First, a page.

Not sure of the sex of your chick or peafowl? Company eliminates guesswork with DNA testing

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Given the surge in popularity of chickens as pets and backyard chicken breeding, probably not a day goes by when someone doesn’t inquire about the sex of young chicks on a Facebook page, such as “chickens chickens chickens.”

The same holds true for peafowl, which are notoriously hard to sex at a young age. “Peahen (female) or peacock (male)?” is a question posed over and over, as can be seen in the below screenshot from Facebook.

We have been in the same situation with both chicken and peafowl, and written about our peafowl on this site before, including about one we were convinced was a female for the first six months of its life until it became increasingly evident that she was a he.

We’ve also had a number of chicks hatch since we first started keeping chickens and simply had to wait with bated breath to see whether we would end up with an egg layer or a crower. The same holds true for the adopted about six “sexed” chickens, which were supposed to be all hens, from Tractor Supply we got a few years ago. Two turned out to be roosters. The roosters were lovely and friendly, but loud. If we had no neighbors, we absolutely would have kept them, but we had to find them a good home instead.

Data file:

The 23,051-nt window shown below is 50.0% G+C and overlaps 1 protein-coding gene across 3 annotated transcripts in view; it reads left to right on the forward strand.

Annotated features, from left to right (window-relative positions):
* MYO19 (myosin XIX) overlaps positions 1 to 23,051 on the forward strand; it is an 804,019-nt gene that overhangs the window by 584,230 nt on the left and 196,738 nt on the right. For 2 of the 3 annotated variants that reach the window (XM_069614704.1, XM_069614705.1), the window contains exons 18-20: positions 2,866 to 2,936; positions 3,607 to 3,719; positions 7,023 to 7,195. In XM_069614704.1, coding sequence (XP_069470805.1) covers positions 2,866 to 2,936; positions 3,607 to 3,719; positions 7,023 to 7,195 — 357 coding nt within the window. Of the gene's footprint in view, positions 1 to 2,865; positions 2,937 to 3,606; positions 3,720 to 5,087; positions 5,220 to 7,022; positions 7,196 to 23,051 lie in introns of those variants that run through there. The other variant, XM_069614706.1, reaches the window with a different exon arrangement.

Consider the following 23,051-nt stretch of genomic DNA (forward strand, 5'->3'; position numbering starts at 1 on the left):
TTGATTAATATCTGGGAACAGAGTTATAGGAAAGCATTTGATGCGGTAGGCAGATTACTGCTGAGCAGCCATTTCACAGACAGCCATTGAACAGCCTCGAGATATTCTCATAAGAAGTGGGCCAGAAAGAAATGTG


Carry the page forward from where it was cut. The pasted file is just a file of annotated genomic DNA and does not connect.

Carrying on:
Fortunately, a company has recently announced that it is offering an Early Bird Sex Identification™ test that can determine the sex of young chickens and peacocks with a 99.9 percent accuracy rate.

We contacted the company to find out more.

“The best way for us to test the sex of chicks is with their egg shells,” related Griffin Shaffer, Laboratory Technician – Avian Dx.

Shaffer stated they also accept feather and blood samples; however, egg shells are faster as the bird must be 4 to 6 weeks old in order to obtain enough of the sample.

AvianDx’s EarlyBird Sex Identification test will determine the genetic sex of a bird within 10 days of receiving a feather, eggshell or blood sample. The cost of sex identification is $24 per bird.

The EarlyBird Sex Identification™ test can help with sexing other birds as well, which is likely good news for many caretakers of fowl because, according to, there are more than 10,000 species throughout the world that are monomorphic, meaning that males cannot be distinguished from females based on physical characteristics.

Additional sources: Paw Print Genetics press release at,


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